Spotlight Saturday - AI and Gaming Apr 24, 2021

Quick Drop Media

Welcome to this week's Spotlight Saturday. Every Saturday we will look to spotlight different gaming companies, organizations, or top news. DM us on Discord or Twitter if you have any other topics you would like us to cover!

Today marks April 24th, over 30% of the way through 2021. By the looks of it, things are on the up and up. We are happy to announce that April 24th is also National Pigs in a Blanket day.  And while we did not know this before, this will definitely be getting added to our calendars for next year. Talk about one of the best snacks when it comes to tailgating having friends over to watch a sports event.

Now let's get into the cool robot AI stuff.


What's it all about?

Artificial Intelligence and Gaming

Source: Getty Images, created by Yuichiro Chino

Many gaming platforms are beginning to include the use of AI technology in their games and platforms.

Along with others working in the AI development space, Sony recently moved to patent their latest gaming AI. The whole idea behind their AI, or rather Artificial Intelligence in general, is for the AI to learn and adapt on its own. This isn't unique to gaming, but Sony is taking an interesting approach in which they are patenting the use of an AI who learns from the human gamer's input, and continues to evolve and play after the human has stopped playing. Think of games like Dark Souls, where you fail, and fail, and fail, and fail, and just when you think you're going to succeed, you fail again. Tech like this would help the user in games where leveling up is required or in co-op style gameplay where a computer/NPC is a character fighting alongside you in battles.

Alternatively, the AI could learn and adapt to offer tips in more puzzle-based gameplay, or open world platforms based on a set of world conditions or ever changing map interactions.


So who else is looking into AI?

The Rush For AI

Source: Lynda

Unity Software Inc.

Unity (Unity Software Inc.) has been training AI from synthetic image datasets. Unity is primarily known for their 3D gaming engine, very similar to the well known Unreal Engine. When video game developers are working on pulling in the users more and creating highly interactive games and environments, they can rest easy knowing this AI tech exists. The primary responsibility is for rendering the visuals in most games – i.e., the virtual worlds that we all have spent countless hours wandering with no real intent at one time or another. Check out more on Unity below:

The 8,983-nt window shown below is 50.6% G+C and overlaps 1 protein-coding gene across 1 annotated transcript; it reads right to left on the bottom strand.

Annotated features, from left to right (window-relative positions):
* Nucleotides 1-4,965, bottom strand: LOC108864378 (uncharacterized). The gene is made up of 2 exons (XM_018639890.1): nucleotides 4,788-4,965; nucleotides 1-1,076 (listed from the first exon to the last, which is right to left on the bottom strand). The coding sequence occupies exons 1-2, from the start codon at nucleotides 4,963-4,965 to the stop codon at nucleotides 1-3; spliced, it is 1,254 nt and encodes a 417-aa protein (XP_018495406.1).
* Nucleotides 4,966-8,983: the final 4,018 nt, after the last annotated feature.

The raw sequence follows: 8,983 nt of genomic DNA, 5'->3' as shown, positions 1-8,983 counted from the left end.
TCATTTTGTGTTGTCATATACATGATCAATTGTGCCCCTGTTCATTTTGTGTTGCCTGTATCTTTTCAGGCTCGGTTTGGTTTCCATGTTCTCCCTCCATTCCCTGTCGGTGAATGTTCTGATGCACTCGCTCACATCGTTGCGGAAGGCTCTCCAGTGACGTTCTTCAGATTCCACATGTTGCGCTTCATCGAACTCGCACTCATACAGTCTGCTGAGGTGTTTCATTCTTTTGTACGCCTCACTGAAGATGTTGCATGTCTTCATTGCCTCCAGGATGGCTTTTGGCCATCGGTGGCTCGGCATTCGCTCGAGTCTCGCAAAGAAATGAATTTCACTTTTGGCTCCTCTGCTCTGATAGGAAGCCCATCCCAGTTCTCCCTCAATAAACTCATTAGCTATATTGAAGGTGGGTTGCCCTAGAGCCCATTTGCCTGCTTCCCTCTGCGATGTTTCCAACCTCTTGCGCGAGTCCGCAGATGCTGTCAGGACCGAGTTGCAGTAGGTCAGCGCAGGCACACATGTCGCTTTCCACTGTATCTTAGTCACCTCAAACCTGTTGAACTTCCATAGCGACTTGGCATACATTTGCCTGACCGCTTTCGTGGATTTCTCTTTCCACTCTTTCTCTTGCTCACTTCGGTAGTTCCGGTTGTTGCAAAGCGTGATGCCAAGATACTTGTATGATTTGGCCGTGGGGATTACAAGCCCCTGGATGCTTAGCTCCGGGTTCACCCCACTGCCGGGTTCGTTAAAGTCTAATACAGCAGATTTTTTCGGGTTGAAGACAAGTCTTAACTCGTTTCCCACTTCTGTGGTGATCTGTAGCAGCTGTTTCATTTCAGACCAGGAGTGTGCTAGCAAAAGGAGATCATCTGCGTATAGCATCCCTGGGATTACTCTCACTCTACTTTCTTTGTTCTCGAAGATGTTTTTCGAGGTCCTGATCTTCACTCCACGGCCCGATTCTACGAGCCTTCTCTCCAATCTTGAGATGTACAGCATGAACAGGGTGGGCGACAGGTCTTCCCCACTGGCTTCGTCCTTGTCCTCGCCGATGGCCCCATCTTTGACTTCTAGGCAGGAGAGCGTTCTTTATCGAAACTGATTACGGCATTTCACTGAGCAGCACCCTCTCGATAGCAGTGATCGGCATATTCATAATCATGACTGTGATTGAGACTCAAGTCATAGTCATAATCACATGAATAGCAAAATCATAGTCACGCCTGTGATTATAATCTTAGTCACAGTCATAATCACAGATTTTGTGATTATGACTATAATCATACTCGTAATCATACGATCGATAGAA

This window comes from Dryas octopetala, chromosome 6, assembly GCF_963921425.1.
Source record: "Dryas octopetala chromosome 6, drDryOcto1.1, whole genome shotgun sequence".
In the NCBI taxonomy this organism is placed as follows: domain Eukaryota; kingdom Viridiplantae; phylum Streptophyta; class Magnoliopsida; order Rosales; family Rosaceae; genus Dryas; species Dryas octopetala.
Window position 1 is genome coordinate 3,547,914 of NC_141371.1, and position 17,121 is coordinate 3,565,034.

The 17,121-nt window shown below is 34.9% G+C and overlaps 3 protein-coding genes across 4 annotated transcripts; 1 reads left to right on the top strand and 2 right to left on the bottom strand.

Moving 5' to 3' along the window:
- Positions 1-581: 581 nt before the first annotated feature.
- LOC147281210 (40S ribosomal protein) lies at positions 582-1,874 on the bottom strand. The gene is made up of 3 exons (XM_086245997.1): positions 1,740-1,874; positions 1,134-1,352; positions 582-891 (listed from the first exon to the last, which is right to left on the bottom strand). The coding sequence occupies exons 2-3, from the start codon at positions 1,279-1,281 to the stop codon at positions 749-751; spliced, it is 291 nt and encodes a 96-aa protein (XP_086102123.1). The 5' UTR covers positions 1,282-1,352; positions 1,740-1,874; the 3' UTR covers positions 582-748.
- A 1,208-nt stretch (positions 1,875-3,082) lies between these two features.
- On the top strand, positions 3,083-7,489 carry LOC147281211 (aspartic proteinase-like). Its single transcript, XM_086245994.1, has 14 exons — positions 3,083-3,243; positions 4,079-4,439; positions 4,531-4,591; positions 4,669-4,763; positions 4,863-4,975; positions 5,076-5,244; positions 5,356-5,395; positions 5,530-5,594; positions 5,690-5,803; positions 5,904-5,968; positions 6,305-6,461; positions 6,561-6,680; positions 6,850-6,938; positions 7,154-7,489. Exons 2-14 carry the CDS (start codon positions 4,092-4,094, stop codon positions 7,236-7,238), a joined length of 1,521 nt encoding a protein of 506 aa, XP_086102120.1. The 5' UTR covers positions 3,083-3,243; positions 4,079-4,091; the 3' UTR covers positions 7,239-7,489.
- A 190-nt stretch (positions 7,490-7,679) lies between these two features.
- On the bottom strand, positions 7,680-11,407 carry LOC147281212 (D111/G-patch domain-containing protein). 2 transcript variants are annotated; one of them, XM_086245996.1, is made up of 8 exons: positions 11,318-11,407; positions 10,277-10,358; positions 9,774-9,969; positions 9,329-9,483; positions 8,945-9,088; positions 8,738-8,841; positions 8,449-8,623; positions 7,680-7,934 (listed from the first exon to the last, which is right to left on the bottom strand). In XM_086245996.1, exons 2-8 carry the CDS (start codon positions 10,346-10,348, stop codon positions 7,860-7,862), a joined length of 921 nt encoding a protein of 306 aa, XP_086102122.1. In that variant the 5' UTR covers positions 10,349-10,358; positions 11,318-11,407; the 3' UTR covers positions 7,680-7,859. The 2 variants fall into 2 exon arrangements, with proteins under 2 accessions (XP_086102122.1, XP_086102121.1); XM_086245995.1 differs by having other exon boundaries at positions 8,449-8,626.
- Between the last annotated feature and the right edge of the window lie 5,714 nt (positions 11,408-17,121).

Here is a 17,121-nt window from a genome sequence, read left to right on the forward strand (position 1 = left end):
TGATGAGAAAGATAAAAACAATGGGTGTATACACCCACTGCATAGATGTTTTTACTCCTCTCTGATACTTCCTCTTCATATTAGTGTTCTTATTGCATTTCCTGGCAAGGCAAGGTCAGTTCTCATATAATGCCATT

Unity - Unity
Unity is the ultimate game development platform. Use Unity to build high-quality 3D and 2D games, deploy them across mobile, desktop, VR/AR, consoles or the Web, and connect with loyal and enthusiastic players and customers.

Casino Gaming

Casino gaming  - yes, we're talking about those darn machines and tables that we can never seem to win at. In the early stages of the pandemic, casinos all across the world took a major hit (for once), and were beginning to look into ways to increase their margins and make up for some of the lost dough over many months. Enter the use of AI in casinos.  The thought of this is scary to begin with. As a customer, we all know as soon as we step foot in these places that

Source: Memegenerator.net

But, now they want AI too!? This is where it gets interesting, with big brother-esque vibes. The primary use of the AI is to basically track gamblers, i.e. find out what tables you flock too, any patterns in your betting, how much time you spend in the casino, and even what drinks you prefer. And for the card counters out there, this could lead to trouble as the AI is also used for all security surveillance. But how is this really tied to gaming? Well, table games in a way, but even player patterns when it comes to our favorite slot machines. That's right, the worst odds in the casino but we are all happy to lose money at this pace XD.

Intel

Tired of Toxicity? Intel might have a solution for you. Thanks to Intel's latest work with AI, they recently announced their latest technology called Bleep (props to whoever came up with this brilliant name). Bleep is a tool that aims to cut down on toxicity found all across the gaming community.  Primarily, it aims to cut down on audio forms of aggression, and has many different sliders that allow you to filter the different levels of toxicity you want to be exposed to. We're shocked this is a thing, and it's truly remarkable it can be accomplished, however there are many improvements to be made. While most games have blacklists for words or phrases, it would be amazing for those rare scenarios where you aren't being aggressive or mistype something and let the AI in the background decide what your intentions may have been. That's right, why not apply this same tech to games with in-game text chat?

Source: TeePublic; The worst kinds of teammates

Check out some of the filters that are available below...

Source: Intel

Again, we can't even begin to understand how this is accomplished, but we hope that it is truly in good faith. While toxicity can be annoying and funny at different times, there are times where we want to have that crazy competitive atmosphere, and sometimes you got to light the other team up! We're sure it will take time to find the balance, but this is an interesting step in leaning on AI.


Take Aways

AI is certainly here to stay, and as developers continue to evolve their game creation and aim for the next best thing, we will see more and more of AI inclusion in gaming. While we are just breaching the surface, the Quick Drop Squad looks forward to what's next.  For better or for worse, we shall see if AI truly will one day take over.

We hope you enjoyed the read today and have a great rest of your weekend!

Cheers, Quick Drop Squad out!

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